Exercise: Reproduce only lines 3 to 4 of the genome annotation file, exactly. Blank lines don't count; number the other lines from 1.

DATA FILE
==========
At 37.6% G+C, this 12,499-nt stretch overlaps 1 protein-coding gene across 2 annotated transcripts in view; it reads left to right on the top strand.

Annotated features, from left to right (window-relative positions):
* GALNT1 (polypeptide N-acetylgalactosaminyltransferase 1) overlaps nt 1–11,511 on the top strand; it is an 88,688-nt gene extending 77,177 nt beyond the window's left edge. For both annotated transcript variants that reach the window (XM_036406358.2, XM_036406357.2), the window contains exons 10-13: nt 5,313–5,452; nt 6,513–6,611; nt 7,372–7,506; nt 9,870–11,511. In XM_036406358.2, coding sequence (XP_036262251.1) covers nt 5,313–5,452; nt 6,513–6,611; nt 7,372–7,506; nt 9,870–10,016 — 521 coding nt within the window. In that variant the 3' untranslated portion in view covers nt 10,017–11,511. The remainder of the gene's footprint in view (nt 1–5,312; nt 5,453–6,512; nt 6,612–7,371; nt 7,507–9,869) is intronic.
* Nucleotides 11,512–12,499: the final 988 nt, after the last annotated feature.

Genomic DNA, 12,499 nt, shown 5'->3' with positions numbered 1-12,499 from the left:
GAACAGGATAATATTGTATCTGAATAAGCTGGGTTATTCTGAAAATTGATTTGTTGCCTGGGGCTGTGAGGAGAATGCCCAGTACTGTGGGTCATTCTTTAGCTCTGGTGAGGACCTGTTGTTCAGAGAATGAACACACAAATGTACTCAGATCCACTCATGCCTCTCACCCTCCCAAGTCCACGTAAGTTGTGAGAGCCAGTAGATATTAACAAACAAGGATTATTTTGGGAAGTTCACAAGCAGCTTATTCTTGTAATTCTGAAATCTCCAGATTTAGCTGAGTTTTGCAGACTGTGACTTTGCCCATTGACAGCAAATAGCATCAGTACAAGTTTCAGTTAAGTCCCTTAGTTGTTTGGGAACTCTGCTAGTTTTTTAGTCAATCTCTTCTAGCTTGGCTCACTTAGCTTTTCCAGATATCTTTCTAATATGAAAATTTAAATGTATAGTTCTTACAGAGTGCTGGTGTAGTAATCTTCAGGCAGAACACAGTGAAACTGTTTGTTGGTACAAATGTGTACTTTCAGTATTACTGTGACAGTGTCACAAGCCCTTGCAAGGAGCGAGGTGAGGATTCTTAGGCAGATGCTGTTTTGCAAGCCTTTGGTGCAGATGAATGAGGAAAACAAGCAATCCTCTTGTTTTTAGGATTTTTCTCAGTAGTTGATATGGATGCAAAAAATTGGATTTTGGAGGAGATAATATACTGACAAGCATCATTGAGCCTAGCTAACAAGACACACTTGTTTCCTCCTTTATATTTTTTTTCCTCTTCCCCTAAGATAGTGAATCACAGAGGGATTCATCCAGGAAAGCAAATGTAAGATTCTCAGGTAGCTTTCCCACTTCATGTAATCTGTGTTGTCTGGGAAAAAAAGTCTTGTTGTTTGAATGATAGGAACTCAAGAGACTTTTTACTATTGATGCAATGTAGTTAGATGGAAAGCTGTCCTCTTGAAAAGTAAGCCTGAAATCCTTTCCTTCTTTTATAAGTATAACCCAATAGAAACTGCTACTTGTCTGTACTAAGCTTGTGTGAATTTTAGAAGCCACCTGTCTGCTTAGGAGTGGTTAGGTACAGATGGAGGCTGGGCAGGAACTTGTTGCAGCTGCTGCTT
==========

* GALNT1 (polypeptide N-acetylgalactosaminyltransferase 1) overlaps nt 1–11,511 on the top strand; it is an 88,688-nt gene extending 77,177 nt beyond the window's left edge. For both annotated transcript variants that reach the window (XM_036406358.2, XM_036406357.2), the window contains exons 10-13: nt 5,313–5,452; nt 6,513–6,611; nt 7,372–7,506; nt 9,870–11,511. In XM_036406358.2, coding sequence (XP_036262251.1) covers nt 5,313–5,452; nt 6,513–6,611; nt 7,372–7,506; nt 9,870–10,016 — 521 coding nt within the window. In that variant the 3' untranslated portion in view covers nt 10,017–11,511. The remainder of the gene's footprint in view (nt 1–5,312; nt 5,453–6,512; nt 6,612–7,371; nt 7,507–9,869) is intronic.
* Nucleotides 11,512–12,499: the final 988 nt, after the last annotated feature.